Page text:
How GitHub became the de facto automated supply chain for software
GitHub is an example of a web service that absorbs the function of an entire industry’s supply chain, but it took a few versions for it to become the software we now know and use.
Microsoft-owned code hosting site GitHub has launched a new Sponsors feature to let supporters of a project give contributors funds to continue their work. Also, to kick off Sponsors GitHub will for the first year match all contributions up to $5,000.
GitHub announced the new contribution platform on Thursday at its 2019 Github Satellite conference in Berlin, Germany — the first Satellite conference to open with a keynote by recently appointed CEO Nat Friedman, the former CEO of Microsoft’s Xamarin who was appointed to the role when Microsoft completed its $7.5bn acquisition of Github in October.
GitHub won’t charge platform fees for GitHub Sponsors and is covering payment processing fees for the first year of the program. Sponsors payouts are available in all countries GitHub does business.
Anyone with a GitHub account can sponsor another developer, however if a developer wants to be sponsored, they’ll need to apply and provide GitHub their developer file, banking and tax information, and enable two-factor authentication on their account. The GitHub Sponsors is currently opened as a “wait list” and the company is starting with a small beta.
The platform is designed to let GitHub users fund contributors for example when they answer a question, triage an issue, or merge code. Users will be able to sponsor their work from the recipient’s profile.
GitHub also announced it had acquired open-source automated bug-fixing outfit Dependabot. The service is being offered free to all GitHub users as of today.
“If I as a maintainer release a new version of a package, which has a security fix, now all my downstream users on GitHub will get an automatic pull request that they can just merge. That’s a huge advantage,” said Friedman of the Dependabot integration.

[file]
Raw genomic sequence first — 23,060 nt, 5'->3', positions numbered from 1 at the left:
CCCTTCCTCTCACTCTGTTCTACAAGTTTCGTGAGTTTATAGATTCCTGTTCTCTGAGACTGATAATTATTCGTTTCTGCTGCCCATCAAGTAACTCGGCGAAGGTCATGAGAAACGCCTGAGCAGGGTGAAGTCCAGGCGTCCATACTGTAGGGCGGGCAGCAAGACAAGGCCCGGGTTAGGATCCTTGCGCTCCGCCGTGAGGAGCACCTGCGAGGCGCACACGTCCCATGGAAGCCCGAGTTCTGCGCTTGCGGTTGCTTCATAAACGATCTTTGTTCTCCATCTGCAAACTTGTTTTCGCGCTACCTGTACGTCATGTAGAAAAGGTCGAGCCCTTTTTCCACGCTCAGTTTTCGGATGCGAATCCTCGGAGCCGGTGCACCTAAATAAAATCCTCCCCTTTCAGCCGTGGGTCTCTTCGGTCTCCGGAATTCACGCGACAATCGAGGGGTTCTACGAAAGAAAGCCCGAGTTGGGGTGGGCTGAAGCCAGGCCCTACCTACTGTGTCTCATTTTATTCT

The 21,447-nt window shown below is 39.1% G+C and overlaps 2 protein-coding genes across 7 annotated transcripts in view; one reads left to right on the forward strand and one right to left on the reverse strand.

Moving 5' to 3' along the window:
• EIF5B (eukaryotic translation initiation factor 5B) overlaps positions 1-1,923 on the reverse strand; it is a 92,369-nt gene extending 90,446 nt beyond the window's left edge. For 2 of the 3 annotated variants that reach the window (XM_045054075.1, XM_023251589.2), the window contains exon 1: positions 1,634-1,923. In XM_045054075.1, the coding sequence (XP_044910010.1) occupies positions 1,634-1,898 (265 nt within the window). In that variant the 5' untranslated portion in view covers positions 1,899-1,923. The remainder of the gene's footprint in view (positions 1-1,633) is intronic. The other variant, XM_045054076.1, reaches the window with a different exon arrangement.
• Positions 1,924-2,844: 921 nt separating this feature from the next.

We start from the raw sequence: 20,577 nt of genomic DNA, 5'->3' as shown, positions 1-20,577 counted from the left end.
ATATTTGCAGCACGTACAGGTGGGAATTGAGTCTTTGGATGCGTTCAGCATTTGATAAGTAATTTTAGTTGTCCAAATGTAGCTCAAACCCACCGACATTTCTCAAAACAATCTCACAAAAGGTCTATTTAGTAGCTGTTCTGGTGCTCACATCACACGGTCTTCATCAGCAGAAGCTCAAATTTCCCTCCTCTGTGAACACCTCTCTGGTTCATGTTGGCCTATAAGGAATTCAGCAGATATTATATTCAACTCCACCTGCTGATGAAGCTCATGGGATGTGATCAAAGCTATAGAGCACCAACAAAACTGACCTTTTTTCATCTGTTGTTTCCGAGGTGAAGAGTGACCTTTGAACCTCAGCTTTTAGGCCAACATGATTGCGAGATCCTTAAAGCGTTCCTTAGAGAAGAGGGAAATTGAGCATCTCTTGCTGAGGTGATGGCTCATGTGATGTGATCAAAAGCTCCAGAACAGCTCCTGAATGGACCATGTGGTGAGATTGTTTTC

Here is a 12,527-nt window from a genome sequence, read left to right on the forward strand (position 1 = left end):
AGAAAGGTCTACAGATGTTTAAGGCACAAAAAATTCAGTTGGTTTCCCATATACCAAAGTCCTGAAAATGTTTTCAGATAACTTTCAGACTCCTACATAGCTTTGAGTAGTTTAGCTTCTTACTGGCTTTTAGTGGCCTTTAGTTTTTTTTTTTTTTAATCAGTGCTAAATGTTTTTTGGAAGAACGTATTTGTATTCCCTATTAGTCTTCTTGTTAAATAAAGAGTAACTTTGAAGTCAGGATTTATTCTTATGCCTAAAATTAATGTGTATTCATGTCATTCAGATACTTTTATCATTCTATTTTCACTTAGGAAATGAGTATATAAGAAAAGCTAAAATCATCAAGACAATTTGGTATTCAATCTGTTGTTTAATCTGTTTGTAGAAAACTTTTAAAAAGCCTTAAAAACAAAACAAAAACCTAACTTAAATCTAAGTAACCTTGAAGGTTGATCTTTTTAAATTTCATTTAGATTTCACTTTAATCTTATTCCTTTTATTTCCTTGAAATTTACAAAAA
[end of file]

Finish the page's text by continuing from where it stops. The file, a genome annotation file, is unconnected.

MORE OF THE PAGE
With Dependabot, GitHub will now also monitor a project’s dependencies for known security vulnerabilities.
Automated pull requests will come to all all accounts that have enabled GitHub security alerts enabled over the coming months.
GitHub is also beefing up its security alerts service with additional data from open source security firm, White Source.
GitHub also hasn’t suffered an exodus of developers unhappy Microsoft’s acquisition, according to Friedman.
“During the last six months GitHub has grown tremendously. You know now we have more than 36 million developers on the platform. There are millions of contributions to open source every day.”
Friedman said GitHub was now treating big open source communities like “VIP customers”. LLVM, for example, has decided moving to GitHub. Also, the Apache Foundation is moving all Apache projects to GitHub.
“From where we’re sitting GitHub is only growing,” he said.
More than half of the Fortune 50 are GitHub users while more than two million organizations use GitHub for internal work, according to Friedman.
On the enterprise front, GitHub has launched a beta of “internal repositories”, which lets enterprise create internal repositories that are only visible to their developers. Enterprise users also gain a new “dependency insights”
Additionally, GitHub is introducing two new user roles called Triage and Maintain. This allows admins to seek help like triaging or managing users from trusted contributors without granting them write permissions or the ability to change repository settings.
Finally, GitHub announced new a “enterprise account” aimed at organizations that want to adopt “Inner Source” or taking open-source development practices and applying them inside a single organization. Microsoft recently went on a mini-hiring spree for inner source engineers to help Microsoft engineers to use GitHub and adopt inner source practices.
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